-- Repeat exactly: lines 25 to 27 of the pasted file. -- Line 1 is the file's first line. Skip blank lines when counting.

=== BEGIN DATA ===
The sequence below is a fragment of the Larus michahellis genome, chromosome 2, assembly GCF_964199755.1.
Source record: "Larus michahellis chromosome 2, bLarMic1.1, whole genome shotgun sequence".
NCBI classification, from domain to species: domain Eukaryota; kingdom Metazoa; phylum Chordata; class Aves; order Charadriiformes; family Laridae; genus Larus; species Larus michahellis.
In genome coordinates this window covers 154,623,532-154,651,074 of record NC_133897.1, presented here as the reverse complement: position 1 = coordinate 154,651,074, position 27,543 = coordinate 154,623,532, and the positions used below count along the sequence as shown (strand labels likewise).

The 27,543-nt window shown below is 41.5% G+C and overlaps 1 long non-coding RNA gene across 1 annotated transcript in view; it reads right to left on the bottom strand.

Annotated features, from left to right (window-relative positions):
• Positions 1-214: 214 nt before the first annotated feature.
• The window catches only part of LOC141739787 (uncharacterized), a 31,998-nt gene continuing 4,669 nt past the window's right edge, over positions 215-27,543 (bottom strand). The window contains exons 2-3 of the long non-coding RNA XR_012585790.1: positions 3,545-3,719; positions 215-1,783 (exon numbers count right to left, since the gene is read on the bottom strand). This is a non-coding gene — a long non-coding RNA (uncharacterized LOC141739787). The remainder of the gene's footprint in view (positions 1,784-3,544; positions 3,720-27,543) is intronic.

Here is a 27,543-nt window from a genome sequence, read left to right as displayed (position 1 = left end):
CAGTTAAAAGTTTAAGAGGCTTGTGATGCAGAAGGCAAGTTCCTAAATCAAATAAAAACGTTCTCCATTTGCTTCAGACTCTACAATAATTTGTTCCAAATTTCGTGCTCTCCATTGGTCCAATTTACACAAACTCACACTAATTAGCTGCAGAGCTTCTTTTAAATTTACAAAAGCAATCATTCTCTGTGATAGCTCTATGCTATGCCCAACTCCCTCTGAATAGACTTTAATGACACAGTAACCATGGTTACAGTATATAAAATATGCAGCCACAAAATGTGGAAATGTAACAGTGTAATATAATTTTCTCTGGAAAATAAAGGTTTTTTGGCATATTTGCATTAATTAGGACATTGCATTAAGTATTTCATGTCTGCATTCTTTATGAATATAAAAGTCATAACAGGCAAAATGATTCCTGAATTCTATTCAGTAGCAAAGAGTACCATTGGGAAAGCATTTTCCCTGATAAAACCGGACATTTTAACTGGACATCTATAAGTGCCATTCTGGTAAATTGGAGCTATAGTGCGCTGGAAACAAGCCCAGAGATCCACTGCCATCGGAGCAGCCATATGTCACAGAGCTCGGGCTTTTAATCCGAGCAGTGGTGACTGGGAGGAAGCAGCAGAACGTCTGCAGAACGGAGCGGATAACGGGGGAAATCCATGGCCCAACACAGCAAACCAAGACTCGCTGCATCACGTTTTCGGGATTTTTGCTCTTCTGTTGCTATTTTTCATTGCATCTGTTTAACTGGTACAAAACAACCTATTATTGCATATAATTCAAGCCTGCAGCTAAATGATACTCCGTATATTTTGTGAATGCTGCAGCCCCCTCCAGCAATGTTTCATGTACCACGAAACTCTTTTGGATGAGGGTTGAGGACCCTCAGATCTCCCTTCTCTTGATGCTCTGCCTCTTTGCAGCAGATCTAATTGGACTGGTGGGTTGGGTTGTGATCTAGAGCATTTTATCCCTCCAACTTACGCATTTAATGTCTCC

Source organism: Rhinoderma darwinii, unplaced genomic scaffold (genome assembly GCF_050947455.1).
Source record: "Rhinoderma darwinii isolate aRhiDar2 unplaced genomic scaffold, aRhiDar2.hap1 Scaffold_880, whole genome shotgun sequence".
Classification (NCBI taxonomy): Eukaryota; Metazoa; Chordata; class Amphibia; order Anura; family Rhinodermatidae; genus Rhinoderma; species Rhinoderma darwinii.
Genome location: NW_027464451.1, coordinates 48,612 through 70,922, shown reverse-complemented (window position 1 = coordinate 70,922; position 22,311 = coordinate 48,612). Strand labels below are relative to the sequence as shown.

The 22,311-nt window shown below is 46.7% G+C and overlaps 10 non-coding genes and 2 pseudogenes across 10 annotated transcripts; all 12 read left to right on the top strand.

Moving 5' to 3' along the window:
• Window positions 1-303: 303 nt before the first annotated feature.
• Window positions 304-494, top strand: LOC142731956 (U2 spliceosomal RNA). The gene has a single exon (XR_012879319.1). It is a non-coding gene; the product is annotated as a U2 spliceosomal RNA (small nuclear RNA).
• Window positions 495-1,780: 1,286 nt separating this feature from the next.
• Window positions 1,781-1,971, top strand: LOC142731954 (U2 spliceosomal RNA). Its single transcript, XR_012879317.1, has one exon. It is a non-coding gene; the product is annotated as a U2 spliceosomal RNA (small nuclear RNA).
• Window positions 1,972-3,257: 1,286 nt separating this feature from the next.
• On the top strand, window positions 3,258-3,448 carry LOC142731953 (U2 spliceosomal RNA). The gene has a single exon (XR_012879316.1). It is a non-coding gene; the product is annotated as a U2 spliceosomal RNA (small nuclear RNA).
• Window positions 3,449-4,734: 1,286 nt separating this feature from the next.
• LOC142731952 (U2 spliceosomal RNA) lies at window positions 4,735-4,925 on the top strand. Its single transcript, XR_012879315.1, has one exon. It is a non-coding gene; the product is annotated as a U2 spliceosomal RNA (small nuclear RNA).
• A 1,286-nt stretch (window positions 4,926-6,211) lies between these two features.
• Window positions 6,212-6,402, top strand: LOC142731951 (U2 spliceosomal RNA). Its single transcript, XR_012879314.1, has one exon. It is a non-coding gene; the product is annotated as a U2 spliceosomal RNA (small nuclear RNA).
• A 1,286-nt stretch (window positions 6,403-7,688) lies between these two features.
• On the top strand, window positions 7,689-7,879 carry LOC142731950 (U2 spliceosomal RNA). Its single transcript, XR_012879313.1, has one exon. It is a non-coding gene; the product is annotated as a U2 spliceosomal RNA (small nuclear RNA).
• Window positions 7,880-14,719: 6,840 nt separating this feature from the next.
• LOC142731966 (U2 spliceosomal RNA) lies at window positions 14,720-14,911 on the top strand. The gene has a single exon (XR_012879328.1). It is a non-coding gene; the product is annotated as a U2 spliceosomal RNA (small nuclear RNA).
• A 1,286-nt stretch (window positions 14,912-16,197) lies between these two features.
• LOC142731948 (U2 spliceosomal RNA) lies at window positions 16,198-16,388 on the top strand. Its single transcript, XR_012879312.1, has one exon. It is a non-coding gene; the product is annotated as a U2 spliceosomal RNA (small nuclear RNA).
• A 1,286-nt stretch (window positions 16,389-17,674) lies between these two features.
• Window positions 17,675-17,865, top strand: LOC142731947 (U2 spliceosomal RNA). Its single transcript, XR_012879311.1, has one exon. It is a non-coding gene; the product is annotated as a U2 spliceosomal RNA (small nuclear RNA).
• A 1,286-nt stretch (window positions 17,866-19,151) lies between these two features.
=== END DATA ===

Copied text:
• A 1,286-nt stretch (window positions 4,926-6,211) lies between these two features.
• Window positions 6,212-6,402, top strand: LOC142731951 (U2 spliceosomal RNA). Its single transcript, XR_012879314.1, has one exon. It is a non-coding gene; the product is annotated as a U2 spliceosomal RNA (small nuclear RNA).
• A 1,286-nt stretch (window positions 6,403-7,688) lies between these two features.